Family: Man killed in crash never got air bag recall notice
Fort Lauderdale, Fla. — When Florida Highway Patrol troopers arrived at a crash scene in the Panhandle this summer, they found a 23-year-old Navy officer dead at the wheel with neck wounds that initially looked like a possible shooting.
A trooper later messaged the U.S. National Highway Traffic Safety Administration that injuries were from the deployment of an air bag in the 2006 Ford Ranger pickup in the July accident in Pensacola.
Though the NHTSA is investigating and hasn’t made a final determination yet, the family of Hayden Jones Jr. says there’s ample evidence the death was caused by an exploding Takata air bag. It would be the 20th such death in the United States — and would come six years after the start of a recall of that vehicle model.
The NHTSA recall notices for the 2006 Ford Ranger underline the urgency, saying owners shouldn't drive these vehicles “unless you are going straight to a dealer to have them repaired.”
Ford says it notified the vehicle owner of the recall — even going to the owner's home to try to schedule repairs — but the Jones family says it never received any recall notice from the manufacturer and has filed a wrongful death lawsuit.
Cases like this, in which needed repairs never happen, show the system is broken, said William Wallace, safety advocate for Consumer Reports. He said the recall system is weak in part because it relies heavily on owners keeping up to date with recall notices.
Some states, such as New York, require notices of pending recalls to be given to car owners as part of annual vehicle inspections. Florida does not require any annual inspections.
Hayden Jones Sr. originally bought the vehicle in Tennessee from Dobbs Ford of Memphis, Inc., according to the lawsuit filed Wednesday against Ford, the dealership — which is now AutoNation Ford Wolfchase — and the owner and driver of the other vehicle involved in the crash.
The elder Jones now lives in Brandon, Mississippi, and the younger Jones was using the vehicle in Florida, where he was stationed in Pensacola.
Ford spokesman Said Deep told The Associated Press last month that the company had notified the owner of the recall and went to the house, but he did not confirm the address visited. Ford declined further comment after the lawsuit was filed.
Orlando-based attorney Andrew Parker Felix said that no one in the Jones family was visited by Ford representatives nor received recall notices. The Jones family declined to comment, except through Felix.
“These things are literally the stuff of nightmares,” Felix said. “It is an airbag that shoots metal at you.”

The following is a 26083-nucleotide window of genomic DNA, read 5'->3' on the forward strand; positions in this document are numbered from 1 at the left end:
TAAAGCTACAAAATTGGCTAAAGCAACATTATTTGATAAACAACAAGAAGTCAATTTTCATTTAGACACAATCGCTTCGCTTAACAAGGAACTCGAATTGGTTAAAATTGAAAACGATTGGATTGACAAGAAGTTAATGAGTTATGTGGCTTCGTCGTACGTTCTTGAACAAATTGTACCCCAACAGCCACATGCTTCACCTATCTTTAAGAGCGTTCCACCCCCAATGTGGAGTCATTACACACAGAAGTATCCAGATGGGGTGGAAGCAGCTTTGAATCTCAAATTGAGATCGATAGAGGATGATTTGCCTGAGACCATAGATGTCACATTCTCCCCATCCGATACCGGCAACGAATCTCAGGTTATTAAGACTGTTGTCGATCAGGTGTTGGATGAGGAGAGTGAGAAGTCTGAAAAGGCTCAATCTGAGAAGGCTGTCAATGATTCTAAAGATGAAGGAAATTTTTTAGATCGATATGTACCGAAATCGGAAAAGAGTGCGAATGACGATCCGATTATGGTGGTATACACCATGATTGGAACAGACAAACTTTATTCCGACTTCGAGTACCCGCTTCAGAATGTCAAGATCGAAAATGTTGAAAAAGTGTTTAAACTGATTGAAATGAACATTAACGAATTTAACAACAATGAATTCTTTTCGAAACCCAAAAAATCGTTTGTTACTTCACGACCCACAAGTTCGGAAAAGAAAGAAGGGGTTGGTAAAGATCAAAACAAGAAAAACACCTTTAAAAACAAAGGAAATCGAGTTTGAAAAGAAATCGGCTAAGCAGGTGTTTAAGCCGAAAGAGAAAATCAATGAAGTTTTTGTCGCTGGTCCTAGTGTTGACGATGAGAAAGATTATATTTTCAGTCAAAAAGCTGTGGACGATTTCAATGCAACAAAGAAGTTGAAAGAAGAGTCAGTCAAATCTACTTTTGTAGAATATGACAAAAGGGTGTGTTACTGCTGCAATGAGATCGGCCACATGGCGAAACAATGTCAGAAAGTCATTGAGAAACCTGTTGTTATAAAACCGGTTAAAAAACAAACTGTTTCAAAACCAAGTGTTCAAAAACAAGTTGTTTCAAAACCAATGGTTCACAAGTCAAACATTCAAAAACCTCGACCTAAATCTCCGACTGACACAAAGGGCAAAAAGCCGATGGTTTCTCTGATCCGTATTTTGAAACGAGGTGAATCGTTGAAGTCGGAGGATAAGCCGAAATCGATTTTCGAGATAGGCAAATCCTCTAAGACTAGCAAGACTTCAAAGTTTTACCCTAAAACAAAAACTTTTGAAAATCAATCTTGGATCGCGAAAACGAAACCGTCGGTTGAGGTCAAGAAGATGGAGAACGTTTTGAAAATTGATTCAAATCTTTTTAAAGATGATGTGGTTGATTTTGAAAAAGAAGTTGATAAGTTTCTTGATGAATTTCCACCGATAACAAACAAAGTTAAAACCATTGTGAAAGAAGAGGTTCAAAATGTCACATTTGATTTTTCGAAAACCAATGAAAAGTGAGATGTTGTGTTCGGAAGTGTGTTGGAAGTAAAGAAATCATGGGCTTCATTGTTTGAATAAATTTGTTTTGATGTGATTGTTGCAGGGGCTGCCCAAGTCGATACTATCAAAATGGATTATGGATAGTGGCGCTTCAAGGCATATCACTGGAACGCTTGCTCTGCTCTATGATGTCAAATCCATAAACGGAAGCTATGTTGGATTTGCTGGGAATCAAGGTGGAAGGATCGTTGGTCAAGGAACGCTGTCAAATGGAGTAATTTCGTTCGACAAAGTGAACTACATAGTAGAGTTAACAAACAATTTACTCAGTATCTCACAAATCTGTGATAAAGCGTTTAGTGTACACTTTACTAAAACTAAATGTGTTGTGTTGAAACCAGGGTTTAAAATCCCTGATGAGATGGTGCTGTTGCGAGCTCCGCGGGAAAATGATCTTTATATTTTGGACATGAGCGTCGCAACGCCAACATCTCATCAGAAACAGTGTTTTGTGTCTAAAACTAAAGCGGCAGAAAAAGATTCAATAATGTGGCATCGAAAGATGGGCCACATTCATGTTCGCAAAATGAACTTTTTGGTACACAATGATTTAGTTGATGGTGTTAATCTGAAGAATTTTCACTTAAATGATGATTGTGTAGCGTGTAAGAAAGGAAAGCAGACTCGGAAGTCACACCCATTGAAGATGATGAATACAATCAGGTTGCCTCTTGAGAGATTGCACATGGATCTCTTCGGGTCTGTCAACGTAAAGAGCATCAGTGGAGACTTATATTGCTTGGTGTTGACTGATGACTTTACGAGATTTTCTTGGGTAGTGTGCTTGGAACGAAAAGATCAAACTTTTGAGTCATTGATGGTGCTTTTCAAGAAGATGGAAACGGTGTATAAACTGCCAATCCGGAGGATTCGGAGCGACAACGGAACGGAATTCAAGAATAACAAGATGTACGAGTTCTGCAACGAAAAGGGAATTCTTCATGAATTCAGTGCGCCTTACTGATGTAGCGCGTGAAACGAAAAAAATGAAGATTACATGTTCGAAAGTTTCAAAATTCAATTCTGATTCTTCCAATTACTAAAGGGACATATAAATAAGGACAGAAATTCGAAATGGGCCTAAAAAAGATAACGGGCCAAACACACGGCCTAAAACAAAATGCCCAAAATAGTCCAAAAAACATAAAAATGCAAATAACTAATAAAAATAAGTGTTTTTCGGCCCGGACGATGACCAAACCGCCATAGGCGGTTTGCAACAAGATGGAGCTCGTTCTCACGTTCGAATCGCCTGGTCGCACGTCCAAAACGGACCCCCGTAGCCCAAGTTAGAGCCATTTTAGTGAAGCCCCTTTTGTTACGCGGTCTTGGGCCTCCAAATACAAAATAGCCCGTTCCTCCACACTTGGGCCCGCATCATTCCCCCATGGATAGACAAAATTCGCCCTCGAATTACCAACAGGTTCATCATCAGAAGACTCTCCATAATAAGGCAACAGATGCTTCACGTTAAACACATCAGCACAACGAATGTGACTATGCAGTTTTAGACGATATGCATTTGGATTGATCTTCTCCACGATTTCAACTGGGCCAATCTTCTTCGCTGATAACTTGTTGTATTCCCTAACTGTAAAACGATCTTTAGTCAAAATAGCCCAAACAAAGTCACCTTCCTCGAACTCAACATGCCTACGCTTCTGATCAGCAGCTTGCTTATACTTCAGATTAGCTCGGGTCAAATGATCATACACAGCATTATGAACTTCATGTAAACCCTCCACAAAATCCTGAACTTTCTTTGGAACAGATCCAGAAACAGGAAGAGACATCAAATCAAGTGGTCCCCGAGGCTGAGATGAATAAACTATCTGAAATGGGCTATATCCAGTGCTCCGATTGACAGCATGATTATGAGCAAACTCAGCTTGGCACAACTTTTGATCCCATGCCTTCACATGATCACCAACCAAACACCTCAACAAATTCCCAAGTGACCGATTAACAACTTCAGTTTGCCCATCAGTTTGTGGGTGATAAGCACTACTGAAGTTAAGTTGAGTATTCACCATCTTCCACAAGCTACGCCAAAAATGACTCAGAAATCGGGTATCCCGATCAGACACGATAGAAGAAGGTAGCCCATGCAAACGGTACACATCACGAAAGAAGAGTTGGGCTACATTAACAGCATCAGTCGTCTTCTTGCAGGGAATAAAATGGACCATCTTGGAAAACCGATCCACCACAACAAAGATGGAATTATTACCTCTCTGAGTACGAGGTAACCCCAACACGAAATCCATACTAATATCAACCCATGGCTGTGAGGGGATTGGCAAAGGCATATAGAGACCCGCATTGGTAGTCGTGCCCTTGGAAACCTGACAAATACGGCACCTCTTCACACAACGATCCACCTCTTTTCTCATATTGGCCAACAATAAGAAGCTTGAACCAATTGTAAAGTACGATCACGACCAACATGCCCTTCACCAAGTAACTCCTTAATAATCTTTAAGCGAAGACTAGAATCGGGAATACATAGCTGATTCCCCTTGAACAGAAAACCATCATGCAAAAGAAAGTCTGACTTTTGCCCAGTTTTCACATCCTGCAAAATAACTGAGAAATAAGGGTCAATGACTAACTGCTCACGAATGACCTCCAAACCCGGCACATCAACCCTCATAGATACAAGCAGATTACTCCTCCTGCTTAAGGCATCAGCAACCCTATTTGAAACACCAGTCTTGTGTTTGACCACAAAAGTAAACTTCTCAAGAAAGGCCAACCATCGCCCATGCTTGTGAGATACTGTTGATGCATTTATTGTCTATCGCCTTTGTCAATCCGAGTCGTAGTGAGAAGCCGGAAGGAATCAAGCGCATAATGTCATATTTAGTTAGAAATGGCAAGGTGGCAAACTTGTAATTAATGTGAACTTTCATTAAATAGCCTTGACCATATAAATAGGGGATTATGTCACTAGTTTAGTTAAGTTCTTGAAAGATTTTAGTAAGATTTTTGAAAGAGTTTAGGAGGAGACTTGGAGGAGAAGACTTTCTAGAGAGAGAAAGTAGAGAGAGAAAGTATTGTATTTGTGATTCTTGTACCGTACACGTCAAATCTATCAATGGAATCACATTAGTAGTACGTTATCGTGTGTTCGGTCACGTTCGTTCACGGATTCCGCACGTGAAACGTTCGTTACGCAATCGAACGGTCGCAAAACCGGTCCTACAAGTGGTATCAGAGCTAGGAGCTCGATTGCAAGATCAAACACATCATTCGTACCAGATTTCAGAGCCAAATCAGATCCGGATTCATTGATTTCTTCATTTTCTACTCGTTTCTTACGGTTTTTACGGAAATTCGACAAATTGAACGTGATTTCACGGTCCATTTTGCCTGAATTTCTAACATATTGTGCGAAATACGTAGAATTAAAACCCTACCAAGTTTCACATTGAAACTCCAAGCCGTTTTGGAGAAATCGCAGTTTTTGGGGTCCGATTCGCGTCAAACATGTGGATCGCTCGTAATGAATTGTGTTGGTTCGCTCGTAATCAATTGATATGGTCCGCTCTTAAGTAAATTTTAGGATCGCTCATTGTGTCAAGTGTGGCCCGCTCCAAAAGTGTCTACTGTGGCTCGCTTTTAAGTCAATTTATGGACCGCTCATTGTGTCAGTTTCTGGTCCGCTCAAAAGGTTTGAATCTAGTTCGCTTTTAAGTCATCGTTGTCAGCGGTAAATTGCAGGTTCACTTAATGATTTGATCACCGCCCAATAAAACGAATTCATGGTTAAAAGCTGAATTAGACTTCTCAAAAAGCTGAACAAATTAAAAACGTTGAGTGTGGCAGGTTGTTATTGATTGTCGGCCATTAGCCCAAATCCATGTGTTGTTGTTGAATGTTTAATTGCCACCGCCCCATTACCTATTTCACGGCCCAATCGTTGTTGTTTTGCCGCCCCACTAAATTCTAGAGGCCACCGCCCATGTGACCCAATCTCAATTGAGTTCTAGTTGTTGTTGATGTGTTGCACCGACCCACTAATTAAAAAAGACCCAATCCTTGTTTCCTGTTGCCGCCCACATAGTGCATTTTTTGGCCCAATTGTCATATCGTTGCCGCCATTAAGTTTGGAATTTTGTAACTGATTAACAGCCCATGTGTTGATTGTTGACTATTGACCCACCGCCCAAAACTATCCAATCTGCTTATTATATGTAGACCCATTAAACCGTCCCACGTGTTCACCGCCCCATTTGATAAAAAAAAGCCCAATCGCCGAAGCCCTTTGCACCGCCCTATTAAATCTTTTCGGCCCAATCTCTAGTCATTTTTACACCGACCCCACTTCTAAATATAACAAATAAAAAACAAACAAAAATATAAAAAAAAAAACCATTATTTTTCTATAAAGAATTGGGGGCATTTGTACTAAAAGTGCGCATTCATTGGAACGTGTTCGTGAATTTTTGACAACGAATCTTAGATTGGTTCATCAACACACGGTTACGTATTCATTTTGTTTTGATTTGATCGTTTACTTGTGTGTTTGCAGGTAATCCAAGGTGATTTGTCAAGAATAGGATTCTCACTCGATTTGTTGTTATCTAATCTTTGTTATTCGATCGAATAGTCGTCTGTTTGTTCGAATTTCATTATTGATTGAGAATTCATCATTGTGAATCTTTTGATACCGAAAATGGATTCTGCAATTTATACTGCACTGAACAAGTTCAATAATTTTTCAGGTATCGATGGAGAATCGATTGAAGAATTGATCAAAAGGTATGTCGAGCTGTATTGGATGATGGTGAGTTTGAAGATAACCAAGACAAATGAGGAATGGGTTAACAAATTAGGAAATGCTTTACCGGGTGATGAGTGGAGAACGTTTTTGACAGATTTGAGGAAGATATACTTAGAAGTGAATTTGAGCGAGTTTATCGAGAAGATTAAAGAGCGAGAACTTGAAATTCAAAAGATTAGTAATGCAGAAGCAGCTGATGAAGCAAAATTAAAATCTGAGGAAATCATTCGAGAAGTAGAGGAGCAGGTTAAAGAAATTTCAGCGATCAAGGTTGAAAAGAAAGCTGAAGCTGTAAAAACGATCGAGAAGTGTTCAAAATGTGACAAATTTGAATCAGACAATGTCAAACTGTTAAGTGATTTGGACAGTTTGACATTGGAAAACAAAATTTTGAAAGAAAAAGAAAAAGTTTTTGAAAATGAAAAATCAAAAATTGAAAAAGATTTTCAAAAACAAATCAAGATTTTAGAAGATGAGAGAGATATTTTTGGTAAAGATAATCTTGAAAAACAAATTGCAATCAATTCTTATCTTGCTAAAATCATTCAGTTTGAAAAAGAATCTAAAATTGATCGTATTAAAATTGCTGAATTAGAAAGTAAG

Felix's firm, Morgan & Morgan, has prosecuted more than 100 individual Takata air bag claims. The firm contends that the dealer in Tennessee “was allegedly notified of Ford’s safety recall of the 2006 Ranger at least 12 times between 2018 and 2020, but also did nothing to warn Mr. Jones about his vehicle’s deadly airbag."
Changes of address can sometimes complicate recalls, said Gabe Knight, another safety advocate for Consumer Reports.
“Moving introduces a potential break in the ability of the automaker to reach car owners,” Knight said. “Unless the owner notifies the automaker (which isn’t likely), then the automaker is dependent on the address they have on file and registration records, which can significantly lag behind moves.”
Troopers who arrived at the scene on July 7 found Jones dead of neck wounds and shrapnel in the truck's floorboards. The other driver walked away from the minor collision with no injuries, according to the accident report.
“I think we initially began our investigation as a possible homicide by gunfire because we weren’t sure,” Lt. Jason King of the Highway Patrol told news outlets at the time. The Highway Patrol, when contacted by the AP, would give no further details and referred the matter to the NHTSA.
A document posted on the NHTSA’s database said a Florida Highway Patrol trooper filed a report with the agency saying that the driver suffered fatal injuries ”due to the driver’s side air bag deployment.”
At least 28 deaths worldwide have been attributed to Takata air bags.
The company used ammonium nitrate to create a small explosion to inflate air bags in a crash. But the chemical can become more volatile over time when exposed to moisture and repeated high temperatures — particularly a problem in warmer, more humid climates. The explosion can blow apart a metal canister and hurl shrapnel through the passenger compartment.
About 67 million vehicles with Takata air bags in the United States have been subject to a recall, according to the NHTSA.
The last previous death caused by a Takata air bag occurred in a Honda in Lancaster County, South Carolina, in January 2021.
AP auto writer Tom Krisher contributed from Detroit.